Labour has signalled an apparent end to the concept of meritocracy in British public jobs if it wins next year’s general election, as Gloria de Piero MP announces local and national government will be required to keep records of employees social backgrounds to keep privately educated middle classes out of jobs.
Lambasting the legal and journalistic professions as well as the Civil Service as being disproportionately made up of public school alumni, di Piero, who is a former journalist and day-time television presenter, set out her vision to use the public institutions of the United Kingdom to force social change in employment trends.
She said: “the Civil Service should set the standard on open recruitment and open opportunity… Good companies already monitor the race, gender and disability of their staff. They should monitor social background for the same reason”.
The plans to lock people out of employment as a means of engineering the social makeup of the Civil Service has already been the subject of criticism. The Daily Mail quotes Conservative MP and self-made man Andrew Bridgen as dismissing the policy as a ‘gimmick’, saying it was cooked up to “appease the lentil-munching Guardianistas in the Labour Party… ‘It would create more costly bureaucracy for public bodies, and would quickly be extended to businesses where it would harm services and job creation. People should be encouraged to aspire to fulfil their potential through hard work, talent and opportunity”.
Defending her initiative against the suggestion it would be an expensive extra layer of bureaucracy, a spokesman for de Piero said: “Social background would just be another question. It will help expose which parts of society still operate as a closed shop”.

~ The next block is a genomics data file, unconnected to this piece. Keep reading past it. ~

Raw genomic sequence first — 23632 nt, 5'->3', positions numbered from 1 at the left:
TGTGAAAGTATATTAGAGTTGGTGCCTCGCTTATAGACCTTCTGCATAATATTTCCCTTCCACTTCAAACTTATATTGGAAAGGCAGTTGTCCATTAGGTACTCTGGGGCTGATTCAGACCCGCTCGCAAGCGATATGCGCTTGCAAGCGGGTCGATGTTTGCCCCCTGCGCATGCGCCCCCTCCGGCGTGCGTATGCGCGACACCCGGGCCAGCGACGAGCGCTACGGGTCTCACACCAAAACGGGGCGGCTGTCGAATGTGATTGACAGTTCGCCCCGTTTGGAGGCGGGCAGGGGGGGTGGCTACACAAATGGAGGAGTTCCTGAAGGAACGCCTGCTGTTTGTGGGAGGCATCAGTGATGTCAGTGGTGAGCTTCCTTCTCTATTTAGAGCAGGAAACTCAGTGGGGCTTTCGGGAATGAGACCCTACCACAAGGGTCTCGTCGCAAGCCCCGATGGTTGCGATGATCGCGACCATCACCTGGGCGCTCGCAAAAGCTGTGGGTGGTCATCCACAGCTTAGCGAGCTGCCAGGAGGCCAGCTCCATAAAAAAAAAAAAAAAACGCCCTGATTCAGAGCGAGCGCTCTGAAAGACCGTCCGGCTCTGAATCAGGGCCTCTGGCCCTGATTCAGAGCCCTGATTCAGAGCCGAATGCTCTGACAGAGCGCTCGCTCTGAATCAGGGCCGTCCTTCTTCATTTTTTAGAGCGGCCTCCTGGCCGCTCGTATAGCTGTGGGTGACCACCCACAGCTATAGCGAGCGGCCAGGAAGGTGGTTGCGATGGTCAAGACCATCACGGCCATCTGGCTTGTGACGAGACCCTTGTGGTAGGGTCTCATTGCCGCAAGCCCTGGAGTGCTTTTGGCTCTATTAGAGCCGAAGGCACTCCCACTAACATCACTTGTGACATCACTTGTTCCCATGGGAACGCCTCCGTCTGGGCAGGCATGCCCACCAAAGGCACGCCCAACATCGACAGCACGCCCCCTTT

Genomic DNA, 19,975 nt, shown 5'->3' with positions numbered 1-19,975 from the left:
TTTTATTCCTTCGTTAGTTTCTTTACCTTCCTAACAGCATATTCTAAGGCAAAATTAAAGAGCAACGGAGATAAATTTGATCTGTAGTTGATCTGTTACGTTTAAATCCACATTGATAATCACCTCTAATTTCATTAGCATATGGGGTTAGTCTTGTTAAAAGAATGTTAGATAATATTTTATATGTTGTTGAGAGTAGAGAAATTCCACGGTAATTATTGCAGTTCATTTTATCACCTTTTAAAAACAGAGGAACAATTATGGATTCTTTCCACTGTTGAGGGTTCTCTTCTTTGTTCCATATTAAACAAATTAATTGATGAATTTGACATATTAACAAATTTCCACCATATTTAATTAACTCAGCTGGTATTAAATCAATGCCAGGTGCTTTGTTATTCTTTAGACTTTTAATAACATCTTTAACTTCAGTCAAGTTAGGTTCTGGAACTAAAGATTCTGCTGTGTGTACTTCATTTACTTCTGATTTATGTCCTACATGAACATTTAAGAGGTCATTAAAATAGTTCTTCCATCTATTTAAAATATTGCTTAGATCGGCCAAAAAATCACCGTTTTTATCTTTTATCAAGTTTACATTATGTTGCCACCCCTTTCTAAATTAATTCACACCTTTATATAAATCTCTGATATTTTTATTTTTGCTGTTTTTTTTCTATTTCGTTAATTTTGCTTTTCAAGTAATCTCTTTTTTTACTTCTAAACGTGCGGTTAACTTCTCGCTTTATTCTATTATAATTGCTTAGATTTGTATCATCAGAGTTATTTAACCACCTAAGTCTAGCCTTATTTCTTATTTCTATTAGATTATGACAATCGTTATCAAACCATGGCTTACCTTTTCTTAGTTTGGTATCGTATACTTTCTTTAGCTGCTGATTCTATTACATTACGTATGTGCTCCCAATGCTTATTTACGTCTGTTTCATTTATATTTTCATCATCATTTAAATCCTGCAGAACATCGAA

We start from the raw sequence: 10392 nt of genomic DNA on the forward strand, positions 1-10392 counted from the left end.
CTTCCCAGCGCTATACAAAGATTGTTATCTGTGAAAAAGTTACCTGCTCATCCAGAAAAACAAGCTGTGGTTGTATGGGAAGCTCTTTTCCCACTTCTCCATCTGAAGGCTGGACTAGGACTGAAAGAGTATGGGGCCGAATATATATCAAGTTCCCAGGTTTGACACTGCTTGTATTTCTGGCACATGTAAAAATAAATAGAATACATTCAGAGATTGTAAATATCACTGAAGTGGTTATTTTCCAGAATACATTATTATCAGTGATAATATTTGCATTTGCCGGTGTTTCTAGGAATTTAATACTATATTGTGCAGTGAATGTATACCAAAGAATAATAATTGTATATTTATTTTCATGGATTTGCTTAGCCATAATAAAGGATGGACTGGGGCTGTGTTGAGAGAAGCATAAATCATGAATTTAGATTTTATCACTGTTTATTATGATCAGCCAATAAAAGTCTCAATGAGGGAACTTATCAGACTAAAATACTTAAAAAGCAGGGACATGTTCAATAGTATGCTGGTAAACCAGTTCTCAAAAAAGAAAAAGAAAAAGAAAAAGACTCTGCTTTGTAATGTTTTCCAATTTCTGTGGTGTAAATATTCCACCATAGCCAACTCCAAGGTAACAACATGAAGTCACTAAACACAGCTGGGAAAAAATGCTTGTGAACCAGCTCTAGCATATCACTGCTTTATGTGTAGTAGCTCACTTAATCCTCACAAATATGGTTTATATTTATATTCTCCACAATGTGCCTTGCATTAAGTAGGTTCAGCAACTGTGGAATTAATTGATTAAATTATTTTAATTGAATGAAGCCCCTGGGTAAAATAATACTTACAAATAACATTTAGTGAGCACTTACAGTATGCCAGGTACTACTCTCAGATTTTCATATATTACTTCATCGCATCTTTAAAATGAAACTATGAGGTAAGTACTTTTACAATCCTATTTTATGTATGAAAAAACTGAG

The new plans to address Labour’s concerns about the apparent prevalence of privately-educated civil servants seem to centre around limiting access to opportunities, rather than improving education for the British working class. de Piero’s choice of Alan Johnson as an example of a disadvantaged working class Brit who had succeeded in public life made no acknowledgement of his his own education.
Johnson was accepted by the Sloane Grammar School aged 10 in 1960, which was one of a large number of schools that existed in 20th century Britain which gave a public-school style education to gifted children without financial means. The schools were credited with giving countless working class children the intellectual skills to succeed in business, academia, the sciences, and politics but proved controversial. They were slowly abolished through the 1960’s and 70’s, but every Prime Minister from Harold Wilson in 1964 until Tony Blair in 1997 had attended one.
Since the end of Grammar schools in the UK, the number of state-educated men and women in British public life has steadily diminished and this has been one of the driving forces behind the significant changes in Education pioneered by Michael Gove during his tenure at the Department for Education. The Free Schools project, while intended to boost academic rigour in private education has proven to be exceptionally unpopular with teaching unions despite remaining unselective.